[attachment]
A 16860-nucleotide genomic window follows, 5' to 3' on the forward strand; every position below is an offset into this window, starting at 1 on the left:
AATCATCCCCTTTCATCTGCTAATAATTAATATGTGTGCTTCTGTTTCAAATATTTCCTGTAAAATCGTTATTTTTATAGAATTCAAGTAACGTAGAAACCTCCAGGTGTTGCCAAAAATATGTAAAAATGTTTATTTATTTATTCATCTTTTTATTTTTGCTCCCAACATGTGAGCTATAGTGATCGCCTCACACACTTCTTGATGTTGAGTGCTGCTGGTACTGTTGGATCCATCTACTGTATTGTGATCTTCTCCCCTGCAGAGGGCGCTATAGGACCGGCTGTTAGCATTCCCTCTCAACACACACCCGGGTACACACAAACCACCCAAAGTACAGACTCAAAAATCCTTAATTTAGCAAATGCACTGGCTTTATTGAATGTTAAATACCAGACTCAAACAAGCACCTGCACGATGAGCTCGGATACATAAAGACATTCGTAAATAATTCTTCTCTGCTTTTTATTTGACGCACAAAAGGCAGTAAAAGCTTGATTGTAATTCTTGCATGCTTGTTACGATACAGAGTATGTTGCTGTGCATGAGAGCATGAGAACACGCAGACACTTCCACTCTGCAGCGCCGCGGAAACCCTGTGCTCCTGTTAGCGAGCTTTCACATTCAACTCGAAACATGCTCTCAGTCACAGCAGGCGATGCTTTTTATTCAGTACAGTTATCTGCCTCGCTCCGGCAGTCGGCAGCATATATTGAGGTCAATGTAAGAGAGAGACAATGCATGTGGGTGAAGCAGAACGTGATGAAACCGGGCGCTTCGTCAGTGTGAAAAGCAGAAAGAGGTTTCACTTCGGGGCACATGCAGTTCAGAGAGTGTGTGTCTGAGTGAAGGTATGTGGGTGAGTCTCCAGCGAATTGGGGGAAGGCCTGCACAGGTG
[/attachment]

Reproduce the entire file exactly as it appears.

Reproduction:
A 16860-nucleotide genomic window follows, 5' to 3' on the forward strand; every position below is an offset into this window, starting at 1 on the left:
AATCATCCCCTTTCATCTGCTAATAATTAATATGTGTGCTTCTGTTTCAAATATTTCCTGTAAAATCGTTATTTTTATAGAATTCAAGTAACGTAGAAACCTCCAGGTGTTGCCAAAAATATGTAAAAATGTTTATTTATTTATTCATCTTTTTATTTTTGCTCCCAACATGTGAGCTATAGTGATCGCCTCACACACTTCTTGATGTTGAGTGCTGCTGGTACTGTTGGATCCATCTACTGTATTGTGATCTTCTCCCCTGCAGAGGGCGCTATAGGACCGGCTGTTAGCATTCCCTCTCAACACACACCCGGGTACACACAAACCACCCAAAGTACAGACTCAAAAATCCTTAATTTAGCAAATGCACTGGCTTTATTGAATGTTAAATACCAGACTCAAACAAGCACCTGCACGATGAGCTCGGATACATAAAGACATTCGTAAATAATTCTTCTCTGCTTTTTATTTGACGCACAAAAGGCAGTAAAAGCTTGATTGTAATTCTTGCATGCTTGTTACGATACAGAGTATGTTGCTGTGCATGAGAGCATGAGAACACGCAGACACTTCCACTCTGCAGCGCCGCGGAAACCCTGTGCTCCTGTTAGCGAGCTTTCACATTCAACTCGAAACATGCTCTCAGTCACAGCAGGCGATGCTTTTTATTCAGTACAGTTATCTGCCTCGCTCCGGCAGTCGGCAGCATATATTGAGGTCAATGTAAGAGAGAGACAATGCATGTGGGTGAAGCAGAACGTGATGAAACCGGGCGCTTCGTCAGTGTGAAAAGCAGAAAGAGGTTTCACTTCGGGGCACATGCAGTTCAGAGAGTGTGTGTCTGAGTGAAGGTATGTGGGTGAGTCTCCAGCGAATTGGGGGAAGGCCTGCACAGGTG